You’re looking at buying a vintage car. It’s in excellent condition, and when you take it for a test drive it purrs like a kitten. But the day you pick it up, the car won’t run at all. What happened? Whoops, gas not included.

Your working capital is like the gas in this vintage car. Will the person who buys your business get your cash reserves? What about accounts receivables, accounts receivable and inventory?

The car buyer is expecting a vehicle that runs—not an extra surcharge for gas. Same goes for some business buyers who want a smooth transition and business as normal after the sale.

Think about what to include when selling your business and examine purchase offers carefully for stipulations. Plan a “sell my business” session to sit down and look at some of these inclusions.

Some sellers expect to walk away with the accounts receivables. They figure, “I did the work for these sales. Those payments belong to me.”

That’s fine. There’s no right or wrong—it’s what you negotiate with your buyer.

Most times when people think about selling their business, the first thing someone will ask is, “How much is it worth?” The next question ought to be, “What’s included in that value?”

For instance, a buyer might offer to pay $10 million for your business, including the cash, inventory and receivables. If you have several million in those assets, your net take home will obviously be much less.

Set yourself up for successful negotiations. Before putting the business on the market, work with a CPA and figure out the normal/optimal working capital for your company. Remove any extra cash, diligently collect your accounts receivable without starving the business. You don’t want to leave excess assets on the table, but you also want your buyer to be a success.

Consider which physical assets will be included as well. If you want to take any personal effects (vehicle, computer, memorabilia) clearly state that when your M&A advisor is putting together their marketing materials, or take them off the books before you go to market.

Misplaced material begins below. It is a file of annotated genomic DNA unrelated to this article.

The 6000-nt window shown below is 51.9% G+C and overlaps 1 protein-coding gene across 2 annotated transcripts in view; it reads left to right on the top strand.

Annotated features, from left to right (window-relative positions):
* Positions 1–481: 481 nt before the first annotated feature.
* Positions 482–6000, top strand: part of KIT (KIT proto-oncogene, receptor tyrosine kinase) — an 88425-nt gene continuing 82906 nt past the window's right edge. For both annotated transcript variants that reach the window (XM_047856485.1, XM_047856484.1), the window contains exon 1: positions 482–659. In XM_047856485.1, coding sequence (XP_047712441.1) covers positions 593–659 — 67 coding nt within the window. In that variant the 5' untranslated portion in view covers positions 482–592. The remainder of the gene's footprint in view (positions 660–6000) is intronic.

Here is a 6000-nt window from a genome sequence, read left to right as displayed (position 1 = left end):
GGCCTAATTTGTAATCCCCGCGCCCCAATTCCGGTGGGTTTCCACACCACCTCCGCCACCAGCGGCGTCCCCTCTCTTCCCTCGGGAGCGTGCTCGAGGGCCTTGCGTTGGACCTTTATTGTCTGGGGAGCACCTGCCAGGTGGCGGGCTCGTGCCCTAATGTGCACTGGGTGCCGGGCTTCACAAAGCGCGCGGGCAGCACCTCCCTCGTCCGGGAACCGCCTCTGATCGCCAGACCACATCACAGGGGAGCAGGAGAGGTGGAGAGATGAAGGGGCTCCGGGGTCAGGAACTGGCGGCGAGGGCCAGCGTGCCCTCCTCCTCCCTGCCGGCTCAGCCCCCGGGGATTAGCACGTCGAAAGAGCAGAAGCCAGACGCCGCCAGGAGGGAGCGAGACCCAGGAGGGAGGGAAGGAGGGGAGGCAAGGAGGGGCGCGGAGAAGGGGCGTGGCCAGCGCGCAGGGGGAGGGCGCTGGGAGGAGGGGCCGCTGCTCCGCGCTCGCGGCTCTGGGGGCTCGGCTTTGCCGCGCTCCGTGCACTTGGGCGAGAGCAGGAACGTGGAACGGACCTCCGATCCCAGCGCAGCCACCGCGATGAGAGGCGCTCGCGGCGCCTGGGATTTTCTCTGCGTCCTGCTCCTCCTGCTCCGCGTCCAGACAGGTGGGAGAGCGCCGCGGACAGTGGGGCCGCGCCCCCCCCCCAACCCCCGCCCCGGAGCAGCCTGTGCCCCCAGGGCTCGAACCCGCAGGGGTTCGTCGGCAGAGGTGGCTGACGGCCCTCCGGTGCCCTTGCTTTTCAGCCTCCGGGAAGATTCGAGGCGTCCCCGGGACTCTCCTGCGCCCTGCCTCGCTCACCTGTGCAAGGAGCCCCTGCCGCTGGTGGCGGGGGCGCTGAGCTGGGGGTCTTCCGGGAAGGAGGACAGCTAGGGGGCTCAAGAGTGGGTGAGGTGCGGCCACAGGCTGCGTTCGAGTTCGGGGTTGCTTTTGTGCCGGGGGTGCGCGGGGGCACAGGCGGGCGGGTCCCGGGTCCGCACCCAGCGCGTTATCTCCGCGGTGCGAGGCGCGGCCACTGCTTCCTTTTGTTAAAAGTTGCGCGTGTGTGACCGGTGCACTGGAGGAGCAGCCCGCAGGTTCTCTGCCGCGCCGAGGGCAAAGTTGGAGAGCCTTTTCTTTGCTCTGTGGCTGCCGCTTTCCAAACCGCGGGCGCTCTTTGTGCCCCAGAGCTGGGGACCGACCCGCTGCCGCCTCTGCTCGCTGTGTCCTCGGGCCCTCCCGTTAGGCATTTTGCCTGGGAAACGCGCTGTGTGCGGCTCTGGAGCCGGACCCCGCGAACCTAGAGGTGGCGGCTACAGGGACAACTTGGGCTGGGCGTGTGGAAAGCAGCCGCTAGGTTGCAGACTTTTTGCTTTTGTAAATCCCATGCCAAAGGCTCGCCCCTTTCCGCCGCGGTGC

Understand the value potential of patents and other intellectual property. Will you include those in the sale? If the idea is unproven and the buyer isn’t willing to pay for it, you might set up a royalty agreement.

Equipment leases will also affect the sale price. A buyer can assume those leases, or the seller can pay them off and sell the equipment free and clear. We’re in negotiations for a sale right now, and how we handle the leases will have a $400,000 impact on purchase price.

Understand the value of all your assets, so there are no surprises at closing and you don’t leave money on the table. And remember, you don’t get what you deserve—only what you negotiate.

Scott Bushkie is President of Cornerstone Business Services, a low-to-middle-market M&A firm. Reach him at 888-608-9138 or [email protected]

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A thought-leader in the industry, Scott developed the Cornerstone Process to offer investment banking M&A-level services to the lower middle market. The result is a closing ratio that’s more than double the national average.